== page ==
Three: Scientists are dealing with a lot of misconceptions. For example, bacteria are by and large good, and I often spend a lot of time convincing people of that.

Four: And people have been wronged by science. There are valid trust issues there, and we need to address that – especially to the communities who have been marginalized by science.

These points make for different approaches. Having the experience of doing both has benefited me greatly.

SCB: Do you have plans for any new science communication projects in the future?

Page: One thing I don’t talk much about is just how much I do offline. As a graduate student I was trained in the area of science policy – of which science communication is a major component – by the American Society of Biochemistry and Molecular Biology and I served on the executive board of the Science Policy Advocacy Group (student started and run) at UNC-Chapel Hill. Science policy is something that is very important to me – I plan to continue regardless of my career trajectory.

I was trained at the Morehead Planetarium and Science Center in Chapel Hill as a science communication ambassador. I jump at the chance to do work with them any time that I can – my son loves when I do. Their STEMville Science Symposium and other NC Science Festival events are always on my calendar. I was honored to be the guest speaker when the Planetarium hosted an event for the Girls Advancing in STEM (GAINS) conference. Getting to speak on a panel of women in STEM as part of the NC Science Festival at the NC School of Science and Math is still a highlight.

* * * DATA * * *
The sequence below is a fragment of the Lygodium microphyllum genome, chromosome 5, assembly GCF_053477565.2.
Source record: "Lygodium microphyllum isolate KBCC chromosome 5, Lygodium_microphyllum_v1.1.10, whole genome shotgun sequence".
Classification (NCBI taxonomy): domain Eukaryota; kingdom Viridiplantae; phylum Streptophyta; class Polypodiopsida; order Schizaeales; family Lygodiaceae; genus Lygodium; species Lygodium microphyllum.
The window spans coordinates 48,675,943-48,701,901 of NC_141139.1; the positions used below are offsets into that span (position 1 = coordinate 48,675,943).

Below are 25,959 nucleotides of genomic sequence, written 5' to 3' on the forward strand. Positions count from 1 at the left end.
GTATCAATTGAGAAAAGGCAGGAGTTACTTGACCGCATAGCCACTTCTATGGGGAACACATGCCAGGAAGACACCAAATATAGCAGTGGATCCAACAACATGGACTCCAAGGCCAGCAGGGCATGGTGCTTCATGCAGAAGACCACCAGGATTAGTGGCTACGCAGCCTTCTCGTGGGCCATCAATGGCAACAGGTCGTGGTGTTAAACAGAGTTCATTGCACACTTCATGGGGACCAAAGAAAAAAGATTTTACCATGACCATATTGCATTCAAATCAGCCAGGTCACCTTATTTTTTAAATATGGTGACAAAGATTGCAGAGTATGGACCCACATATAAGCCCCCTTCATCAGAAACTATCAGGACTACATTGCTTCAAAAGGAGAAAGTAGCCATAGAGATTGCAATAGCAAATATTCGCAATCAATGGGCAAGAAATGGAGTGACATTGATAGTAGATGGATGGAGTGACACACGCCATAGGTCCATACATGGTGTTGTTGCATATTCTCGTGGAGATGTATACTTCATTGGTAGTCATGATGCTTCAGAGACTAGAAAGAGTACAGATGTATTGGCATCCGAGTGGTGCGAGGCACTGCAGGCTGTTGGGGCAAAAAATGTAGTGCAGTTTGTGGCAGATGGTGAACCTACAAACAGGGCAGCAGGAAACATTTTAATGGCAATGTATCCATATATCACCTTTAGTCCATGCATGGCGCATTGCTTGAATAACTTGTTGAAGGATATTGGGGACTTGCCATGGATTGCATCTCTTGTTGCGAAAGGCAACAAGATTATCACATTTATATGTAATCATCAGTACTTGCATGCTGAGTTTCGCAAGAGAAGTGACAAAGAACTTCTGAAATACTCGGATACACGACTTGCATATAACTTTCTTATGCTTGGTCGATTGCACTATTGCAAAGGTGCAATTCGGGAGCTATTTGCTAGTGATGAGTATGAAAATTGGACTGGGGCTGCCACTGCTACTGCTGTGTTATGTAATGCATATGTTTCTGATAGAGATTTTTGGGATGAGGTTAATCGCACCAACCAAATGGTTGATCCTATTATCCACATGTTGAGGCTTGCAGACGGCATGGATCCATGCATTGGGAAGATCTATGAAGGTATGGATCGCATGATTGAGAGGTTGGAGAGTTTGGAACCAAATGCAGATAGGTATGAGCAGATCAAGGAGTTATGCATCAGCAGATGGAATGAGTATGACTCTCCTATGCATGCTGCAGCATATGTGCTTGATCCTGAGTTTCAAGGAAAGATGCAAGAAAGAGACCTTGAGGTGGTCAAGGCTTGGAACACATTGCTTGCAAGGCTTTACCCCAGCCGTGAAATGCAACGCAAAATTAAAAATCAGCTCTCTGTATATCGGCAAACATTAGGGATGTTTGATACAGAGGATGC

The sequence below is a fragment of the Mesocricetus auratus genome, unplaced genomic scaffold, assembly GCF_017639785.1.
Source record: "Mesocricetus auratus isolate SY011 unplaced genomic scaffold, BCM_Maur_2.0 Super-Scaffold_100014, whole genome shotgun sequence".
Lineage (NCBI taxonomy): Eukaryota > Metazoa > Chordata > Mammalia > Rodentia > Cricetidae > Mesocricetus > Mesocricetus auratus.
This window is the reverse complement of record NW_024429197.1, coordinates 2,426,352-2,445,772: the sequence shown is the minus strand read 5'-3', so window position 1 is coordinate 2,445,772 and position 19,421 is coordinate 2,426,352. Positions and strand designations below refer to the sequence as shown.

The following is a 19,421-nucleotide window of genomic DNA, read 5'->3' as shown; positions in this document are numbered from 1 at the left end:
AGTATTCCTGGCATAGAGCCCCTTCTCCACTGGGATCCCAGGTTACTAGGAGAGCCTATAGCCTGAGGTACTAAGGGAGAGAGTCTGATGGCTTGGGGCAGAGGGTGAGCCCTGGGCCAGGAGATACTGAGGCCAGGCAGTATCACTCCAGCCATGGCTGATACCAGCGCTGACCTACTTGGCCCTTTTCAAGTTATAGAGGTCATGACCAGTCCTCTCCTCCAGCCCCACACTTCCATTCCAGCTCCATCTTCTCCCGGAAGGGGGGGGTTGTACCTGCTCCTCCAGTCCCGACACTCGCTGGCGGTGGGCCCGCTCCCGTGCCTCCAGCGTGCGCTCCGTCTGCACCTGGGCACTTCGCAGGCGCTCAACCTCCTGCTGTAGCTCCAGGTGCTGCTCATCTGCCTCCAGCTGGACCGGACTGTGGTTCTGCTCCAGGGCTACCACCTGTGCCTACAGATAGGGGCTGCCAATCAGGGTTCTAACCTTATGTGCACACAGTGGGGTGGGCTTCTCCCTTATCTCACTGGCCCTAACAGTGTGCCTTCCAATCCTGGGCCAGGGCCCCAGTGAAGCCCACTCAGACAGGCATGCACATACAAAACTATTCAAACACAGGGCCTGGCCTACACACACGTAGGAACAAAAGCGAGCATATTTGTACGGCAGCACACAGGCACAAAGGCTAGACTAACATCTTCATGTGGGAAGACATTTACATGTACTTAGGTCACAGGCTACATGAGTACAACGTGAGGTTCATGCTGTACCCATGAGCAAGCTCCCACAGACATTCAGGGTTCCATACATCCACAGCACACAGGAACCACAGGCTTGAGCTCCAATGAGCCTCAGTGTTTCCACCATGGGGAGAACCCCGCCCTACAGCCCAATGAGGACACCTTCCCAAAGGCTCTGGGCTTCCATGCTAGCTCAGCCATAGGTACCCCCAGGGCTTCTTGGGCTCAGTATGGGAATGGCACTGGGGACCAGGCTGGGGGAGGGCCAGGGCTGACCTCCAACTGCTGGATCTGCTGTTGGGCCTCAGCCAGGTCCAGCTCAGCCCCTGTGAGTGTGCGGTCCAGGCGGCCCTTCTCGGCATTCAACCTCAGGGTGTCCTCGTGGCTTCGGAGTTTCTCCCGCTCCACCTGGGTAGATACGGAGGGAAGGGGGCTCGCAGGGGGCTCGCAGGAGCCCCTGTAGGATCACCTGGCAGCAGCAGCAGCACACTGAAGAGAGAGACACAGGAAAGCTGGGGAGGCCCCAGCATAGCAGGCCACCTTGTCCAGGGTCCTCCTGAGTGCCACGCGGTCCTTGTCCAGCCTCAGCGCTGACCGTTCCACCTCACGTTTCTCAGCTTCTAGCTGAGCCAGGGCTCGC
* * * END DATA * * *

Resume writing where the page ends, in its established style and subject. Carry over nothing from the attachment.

UNC’s Science Writing and Communication Club afforded me the great opportunity to be a part of their science blogging series in the spring.

I am continuing to do work along those lines: workshops, outreach, public speaking. I would like to go back more to my Dad’s hometown in rural NC – maybe even start a STEM camp out there with the local community association. Once I get more established in my postdoc research (yes, I still love being at the bench), I would like to work with a mentor to do more science writing. I like telling stories.


5 thoughts on “We Are Here; Make Room: An Interview with Stephani Page

  1. I’m Asian (born in the Philippines, raised and studying in America), and every time I try to enter the conversation when it comes to people of color in STEM, I tend to get shouted down because I (and this has been said to my face) “don’t count.”


    1. Well, that stinks. Of course you count. Everyone counts. I’m a straight, white, Christian, cis male — if anyone’s not entitled to chime in on issues related to diversity, it’s me. But — and here’s the thing — change happens more quickly when there are more voices raised; more people trying to find solutions; more people taking action.

      Can you speak on what it’s like to be African American in STEM? No. Neither can I. Nor can I speak on what it’s like to be Filipino in STEM. But that doesn’t mean we shouldn’t be part of the broader conversation about how to bring about positive change for women and people of color in STEM (and people with disabilities, while we’re at it).

      You *are* part of this conversation. You *can* be part of the process of positive change.

      Diversity is a strength, and we should not turn away people who want to contribute to conversations about diversity in a meaningful way (in my opinion).

      Liked by 1 person